Questioning War is a Civic Duty. Why Do So Few Do It?

By Kevin Basl “How do you motivate men and women to fight and die for a cause many of them don’t believe in, and whose purpose they can’t articulate?” That’s what Phil Klay, author and U.S. Marine Corps veteran, asks in an essay published this month in The Atlantic. Unfortunately, he points out in a recent … Read moreQuestioning War is a Civic Duty. Why Do So Few Do It?

How the Pentagon tried to cure America of its ‘Vietnam syndrome’

In the years after Vietnam, some members of the political and military establishment want to use military force without feeling hamstrung by the possibility of public opposition. But going to war is arguably one of the most important decisions a country can make…

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The Children of Agent Orange

The analysis that followed was revealing: The odds of having a child born with birth defects during or after the war were more than a third higher for veterans who say they handled, sprayed or were directly sprayed with Agent Orange than for veterans who say they weren’t exposed or weren’t sure. The analysis controlled for such variables as age and health status.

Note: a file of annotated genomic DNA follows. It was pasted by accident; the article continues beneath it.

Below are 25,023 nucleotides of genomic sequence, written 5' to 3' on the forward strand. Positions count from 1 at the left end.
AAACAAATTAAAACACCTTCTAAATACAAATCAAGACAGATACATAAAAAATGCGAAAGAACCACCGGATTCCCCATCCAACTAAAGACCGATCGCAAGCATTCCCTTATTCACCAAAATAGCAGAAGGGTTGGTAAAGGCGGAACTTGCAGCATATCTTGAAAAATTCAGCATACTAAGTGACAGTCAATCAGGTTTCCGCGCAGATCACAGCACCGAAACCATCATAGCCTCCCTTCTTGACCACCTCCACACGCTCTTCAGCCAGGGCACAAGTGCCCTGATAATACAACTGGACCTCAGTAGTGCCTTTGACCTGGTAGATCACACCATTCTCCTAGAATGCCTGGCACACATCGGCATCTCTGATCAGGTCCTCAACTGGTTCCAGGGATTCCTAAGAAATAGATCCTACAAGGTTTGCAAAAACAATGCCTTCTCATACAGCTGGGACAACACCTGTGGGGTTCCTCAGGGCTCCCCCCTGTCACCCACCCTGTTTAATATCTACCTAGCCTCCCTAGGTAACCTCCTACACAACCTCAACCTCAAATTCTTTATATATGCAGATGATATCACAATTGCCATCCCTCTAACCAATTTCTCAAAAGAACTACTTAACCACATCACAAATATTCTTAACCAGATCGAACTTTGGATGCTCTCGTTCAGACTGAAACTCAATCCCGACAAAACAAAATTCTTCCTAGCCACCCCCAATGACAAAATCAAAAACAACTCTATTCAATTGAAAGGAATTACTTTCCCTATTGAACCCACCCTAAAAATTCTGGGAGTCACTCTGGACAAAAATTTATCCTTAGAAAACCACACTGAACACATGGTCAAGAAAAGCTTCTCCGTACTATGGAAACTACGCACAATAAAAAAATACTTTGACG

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Reliving Agent Orange: What The Children of Vietnam Vets Have To Say

Vietnam Memorial

ProPublica and The Virginian-Pilot are looking into the multigenerational effects of Agent Orange. Please fill out the corresponding questionnaire if you are:

  • A veteran
  • Child of a veteran
  • Family member of a veteran

Beginning today, we are delving into a more-thorny component of the story: Whether Agent Orange has adversely affected the health of vets’ children. Earlier this month, we asked those children to share their stories. We were flooded with responses. We’ve highlighted a few below.

Read moreReliving Agent Orange: What The Children of Vietnam Vets Have To Say